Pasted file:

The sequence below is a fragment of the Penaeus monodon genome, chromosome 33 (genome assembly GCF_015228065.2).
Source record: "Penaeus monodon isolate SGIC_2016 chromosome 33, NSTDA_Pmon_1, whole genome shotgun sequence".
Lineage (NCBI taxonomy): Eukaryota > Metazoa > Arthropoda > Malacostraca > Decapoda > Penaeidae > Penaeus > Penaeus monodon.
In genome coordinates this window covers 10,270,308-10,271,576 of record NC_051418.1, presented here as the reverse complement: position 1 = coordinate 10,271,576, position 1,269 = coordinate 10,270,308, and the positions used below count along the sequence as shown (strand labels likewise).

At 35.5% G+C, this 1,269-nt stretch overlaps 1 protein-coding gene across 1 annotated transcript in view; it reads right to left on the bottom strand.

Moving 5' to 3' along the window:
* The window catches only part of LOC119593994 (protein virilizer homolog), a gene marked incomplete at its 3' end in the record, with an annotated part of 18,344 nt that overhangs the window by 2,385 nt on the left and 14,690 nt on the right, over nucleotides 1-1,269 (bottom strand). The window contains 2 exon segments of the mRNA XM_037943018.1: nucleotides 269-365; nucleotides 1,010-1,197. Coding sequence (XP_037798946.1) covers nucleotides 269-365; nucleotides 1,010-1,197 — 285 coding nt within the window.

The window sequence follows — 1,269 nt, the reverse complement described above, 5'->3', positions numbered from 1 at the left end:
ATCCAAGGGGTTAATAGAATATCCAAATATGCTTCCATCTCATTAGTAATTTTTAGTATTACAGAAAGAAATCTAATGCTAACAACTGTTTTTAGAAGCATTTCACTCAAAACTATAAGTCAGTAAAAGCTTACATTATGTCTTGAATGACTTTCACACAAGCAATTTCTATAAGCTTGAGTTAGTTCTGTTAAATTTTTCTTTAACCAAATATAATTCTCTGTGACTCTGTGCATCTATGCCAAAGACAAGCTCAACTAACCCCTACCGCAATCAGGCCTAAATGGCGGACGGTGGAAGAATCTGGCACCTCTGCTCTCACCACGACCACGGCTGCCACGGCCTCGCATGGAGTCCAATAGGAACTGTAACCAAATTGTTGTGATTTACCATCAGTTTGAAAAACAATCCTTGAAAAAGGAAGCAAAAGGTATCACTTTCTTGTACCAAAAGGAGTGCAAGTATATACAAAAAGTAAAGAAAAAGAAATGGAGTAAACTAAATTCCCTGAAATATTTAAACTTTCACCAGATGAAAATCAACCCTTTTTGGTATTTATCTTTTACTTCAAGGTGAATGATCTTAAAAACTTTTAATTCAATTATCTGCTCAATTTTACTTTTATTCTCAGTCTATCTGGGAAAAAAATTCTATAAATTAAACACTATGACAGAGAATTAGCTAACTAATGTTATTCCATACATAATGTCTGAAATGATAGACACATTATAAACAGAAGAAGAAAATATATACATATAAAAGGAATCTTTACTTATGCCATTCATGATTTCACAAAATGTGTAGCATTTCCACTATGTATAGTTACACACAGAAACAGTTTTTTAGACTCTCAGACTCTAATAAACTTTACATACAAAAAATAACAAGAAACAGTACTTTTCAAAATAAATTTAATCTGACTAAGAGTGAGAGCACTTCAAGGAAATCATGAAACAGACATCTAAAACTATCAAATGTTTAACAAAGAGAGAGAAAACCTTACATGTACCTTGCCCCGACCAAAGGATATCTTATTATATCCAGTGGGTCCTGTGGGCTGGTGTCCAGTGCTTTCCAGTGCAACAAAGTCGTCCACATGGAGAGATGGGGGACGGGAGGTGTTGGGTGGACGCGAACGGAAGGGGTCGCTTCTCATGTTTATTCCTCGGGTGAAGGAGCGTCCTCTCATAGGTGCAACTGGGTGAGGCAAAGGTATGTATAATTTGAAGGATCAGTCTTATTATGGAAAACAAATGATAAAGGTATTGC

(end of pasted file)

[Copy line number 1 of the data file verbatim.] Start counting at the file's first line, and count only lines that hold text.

The sequence below is a fragment of the Penaeus monodon genome, chromosome 33 (genome assembly GCF_015228065.2).